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Kevin James' return to primetime TV was a welcome one for fans of the actor's former glory on The King of Queens, and audiences initially showed up in droves to check Kevin Can Wait out. But just seven episodes into the CBS show's freshman season, problems are already starting to rear their ugly heads, and it's not just about the drooping ratings. Co-creator Bruce Helford has suddenly stepped down from his position as showrunner and will no longer be involved with the sitcom at all. A replacement has been set, but that's still quite a blow.
While there's a slight chance that there's some innocuous reasoning behind Bruce Helford departing Kevin Can Wait, it sounds as if there were creative differences mounting between Helford and Kevin James, according to Deadline. (The third creator, Rock Reuben, wasn't mentioned as part of the clashing.) Kevin Can Wait, with a central storyline about a former cop spending hectic times with his family, doesn't outwardly seem like the kind of project where creative tiffs could happen, but perhaps Helford had other thoughts about where the show could go in the future.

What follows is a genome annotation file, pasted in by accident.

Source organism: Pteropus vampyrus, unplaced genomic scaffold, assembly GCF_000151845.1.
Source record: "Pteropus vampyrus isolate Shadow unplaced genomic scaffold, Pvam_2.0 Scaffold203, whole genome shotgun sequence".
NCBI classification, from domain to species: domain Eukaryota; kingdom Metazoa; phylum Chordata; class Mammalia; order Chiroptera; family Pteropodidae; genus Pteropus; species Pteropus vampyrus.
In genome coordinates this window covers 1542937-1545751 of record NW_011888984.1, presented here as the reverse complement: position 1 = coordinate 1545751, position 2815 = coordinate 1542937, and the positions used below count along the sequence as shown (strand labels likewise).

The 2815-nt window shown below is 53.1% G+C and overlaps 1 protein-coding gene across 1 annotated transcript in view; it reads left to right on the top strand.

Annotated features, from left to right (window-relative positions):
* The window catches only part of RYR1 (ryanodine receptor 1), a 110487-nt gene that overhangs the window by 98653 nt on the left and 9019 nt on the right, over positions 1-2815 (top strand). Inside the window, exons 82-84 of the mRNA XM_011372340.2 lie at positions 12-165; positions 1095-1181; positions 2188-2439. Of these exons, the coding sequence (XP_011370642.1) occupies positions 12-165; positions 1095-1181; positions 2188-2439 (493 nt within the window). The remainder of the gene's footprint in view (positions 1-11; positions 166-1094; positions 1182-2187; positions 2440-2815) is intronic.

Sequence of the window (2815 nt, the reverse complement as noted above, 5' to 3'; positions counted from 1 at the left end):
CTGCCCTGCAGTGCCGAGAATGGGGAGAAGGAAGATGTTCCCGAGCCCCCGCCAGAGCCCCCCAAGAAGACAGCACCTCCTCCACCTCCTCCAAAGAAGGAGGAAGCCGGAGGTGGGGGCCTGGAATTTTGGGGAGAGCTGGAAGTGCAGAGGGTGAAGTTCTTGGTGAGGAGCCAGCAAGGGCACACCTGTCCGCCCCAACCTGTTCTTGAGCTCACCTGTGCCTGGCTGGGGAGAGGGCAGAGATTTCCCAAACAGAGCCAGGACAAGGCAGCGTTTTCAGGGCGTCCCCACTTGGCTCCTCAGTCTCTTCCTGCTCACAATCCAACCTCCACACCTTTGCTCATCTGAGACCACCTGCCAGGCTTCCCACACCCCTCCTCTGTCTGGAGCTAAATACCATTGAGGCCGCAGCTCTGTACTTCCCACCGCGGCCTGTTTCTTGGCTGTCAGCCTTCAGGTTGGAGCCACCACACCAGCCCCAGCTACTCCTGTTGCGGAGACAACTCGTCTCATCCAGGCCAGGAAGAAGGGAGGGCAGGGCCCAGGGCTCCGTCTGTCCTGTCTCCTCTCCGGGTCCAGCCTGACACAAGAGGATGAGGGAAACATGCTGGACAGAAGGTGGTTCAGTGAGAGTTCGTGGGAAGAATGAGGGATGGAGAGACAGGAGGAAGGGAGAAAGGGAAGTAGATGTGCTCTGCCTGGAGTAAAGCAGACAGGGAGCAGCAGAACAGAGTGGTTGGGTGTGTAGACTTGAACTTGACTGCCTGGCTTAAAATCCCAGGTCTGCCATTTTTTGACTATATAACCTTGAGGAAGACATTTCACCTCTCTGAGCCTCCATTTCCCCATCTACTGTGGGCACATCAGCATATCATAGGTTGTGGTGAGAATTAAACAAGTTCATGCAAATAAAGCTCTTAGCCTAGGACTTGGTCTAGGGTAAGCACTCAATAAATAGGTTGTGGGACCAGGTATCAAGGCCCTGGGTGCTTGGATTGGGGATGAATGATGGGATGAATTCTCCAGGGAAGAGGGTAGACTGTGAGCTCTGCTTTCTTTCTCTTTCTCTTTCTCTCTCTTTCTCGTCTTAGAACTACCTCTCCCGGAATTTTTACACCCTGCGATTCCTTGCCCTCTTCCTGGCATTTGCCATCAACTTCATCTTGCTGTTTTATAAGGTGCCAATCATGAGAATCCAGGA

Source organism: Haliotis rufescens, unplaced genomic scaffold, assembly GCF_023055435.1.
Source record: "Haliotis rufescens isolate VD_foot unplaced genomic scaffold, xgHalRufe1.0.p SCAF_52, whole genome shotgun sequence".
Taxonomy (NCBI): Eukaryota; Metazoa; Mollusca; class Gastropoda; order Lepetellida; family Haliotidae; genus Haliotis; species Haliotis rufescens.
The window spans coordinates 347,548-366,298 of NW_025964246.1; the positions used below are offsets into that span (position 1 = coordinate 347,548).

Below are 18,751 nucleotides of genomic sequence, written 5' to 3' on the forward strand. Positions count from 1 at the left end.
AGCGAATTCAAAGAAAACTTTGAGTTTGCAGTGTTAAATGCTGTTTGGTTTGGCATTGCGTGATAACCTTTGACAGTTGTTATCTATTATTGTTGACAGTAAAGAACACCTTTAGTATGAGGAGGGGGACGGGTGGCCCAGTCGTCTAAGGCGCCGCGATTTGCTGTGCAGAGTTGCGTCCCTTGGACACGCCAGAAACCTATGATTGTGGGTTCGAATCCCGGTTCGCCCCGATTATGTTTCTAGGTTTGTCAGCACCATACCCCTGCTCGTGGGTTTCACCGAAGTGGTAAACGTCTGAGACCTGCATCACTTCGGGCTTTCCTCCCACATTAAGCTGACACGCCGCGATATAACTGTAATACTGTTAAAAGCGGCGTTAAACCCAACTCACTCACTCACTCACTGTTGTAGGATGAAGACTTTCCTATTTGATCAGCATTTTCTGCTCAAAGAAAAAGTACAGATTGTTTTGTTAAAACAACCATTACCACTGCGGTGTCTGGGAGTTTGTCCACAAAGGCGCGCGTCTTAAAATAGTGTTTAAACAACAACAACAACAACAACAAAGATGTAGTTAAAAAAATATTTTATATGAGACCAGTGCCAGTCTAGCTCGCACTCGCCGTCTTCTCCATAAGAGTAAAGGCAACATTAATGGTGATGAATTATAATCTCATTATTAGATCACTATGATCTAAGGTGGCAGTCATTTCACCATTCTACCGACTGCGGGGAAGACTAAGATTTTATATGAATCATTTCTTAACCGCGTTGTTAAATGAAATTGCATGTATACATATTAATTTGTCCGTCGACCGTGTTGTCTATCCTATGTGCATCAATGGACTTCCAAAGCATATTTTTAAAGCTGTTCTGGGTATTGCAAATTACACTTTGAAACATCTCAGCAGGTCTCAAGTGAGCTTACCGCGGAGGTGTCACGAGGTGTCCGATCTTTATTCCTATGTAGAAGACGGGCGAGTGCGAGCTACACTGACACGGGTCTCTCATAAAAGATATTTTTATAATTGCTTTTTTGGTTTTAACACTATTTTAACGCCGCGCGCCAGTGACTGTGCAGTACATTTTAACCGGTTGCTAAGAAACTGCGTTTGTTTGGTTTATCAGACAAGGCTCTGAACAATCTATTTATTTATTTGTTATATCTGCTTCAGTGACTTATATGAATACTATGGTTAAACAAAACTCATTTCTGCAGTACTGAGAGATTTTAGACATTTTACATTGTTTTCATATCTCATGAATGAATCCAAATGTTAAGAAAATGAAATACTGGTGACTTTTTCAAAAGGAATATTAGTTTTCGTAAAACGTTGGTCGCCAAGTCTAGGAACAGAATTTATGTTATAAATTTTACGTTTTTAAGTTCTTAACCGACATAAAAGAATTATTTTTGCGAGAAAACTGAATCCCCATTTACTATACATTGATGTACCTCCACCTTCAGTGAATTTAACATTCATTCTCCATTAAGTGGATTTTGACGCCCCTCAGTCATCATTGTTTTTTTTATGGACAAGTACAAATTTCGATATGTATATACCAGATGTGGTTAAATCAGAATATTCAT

Taking the showrunner and executive producer reins left by Helford will be Rob Long, whose long television career speaks to why he was chosen for the gig. He started off as a writer and producer on Cheers, and went on to create other comedies such as George & Leo (with Bob Newhart and George Wendt) and Sullivan & Sun.
Not that Bruce Helford doesn't have his own stacked TV resume, as he was part of creating hits like Anger Management, George Lopez, The Drew Carey Show and many more. He also wrote for Family Ties and Anything But Love. He's definitely got a heftier past in television than Rob Long, not that it made Kevin Can Wait any easier, and we'll likely hear about him coming up with a new show in the near future. It might not happen on Monday nights on CBS though.
Kevin Can Wait did get some good news recently when CBS ordered the back nine episodes, bringing the new sitcom to a full first season. But that came right around the time the sitcom's lead-in, The Big Bang Theory, switched back to Thursday nights, and it's now quite obvious that the struggles are getting real for Kevin Can Wait in acquiring a standalone fanbase. Though the series premiere was seen by over 11 million people, Monday night's episode peaked at 6.4 million viewers watching on the night. Maybe Halloween can be blamed for that, but it can't be blamed for every other episode's ratings decline. Maybe they can bring Ray Romano back on a weekly basis.
Kevin Can Wait airs Monday nights on CBS. To see what else is still waiting to premiere, check out our fall TV schedule.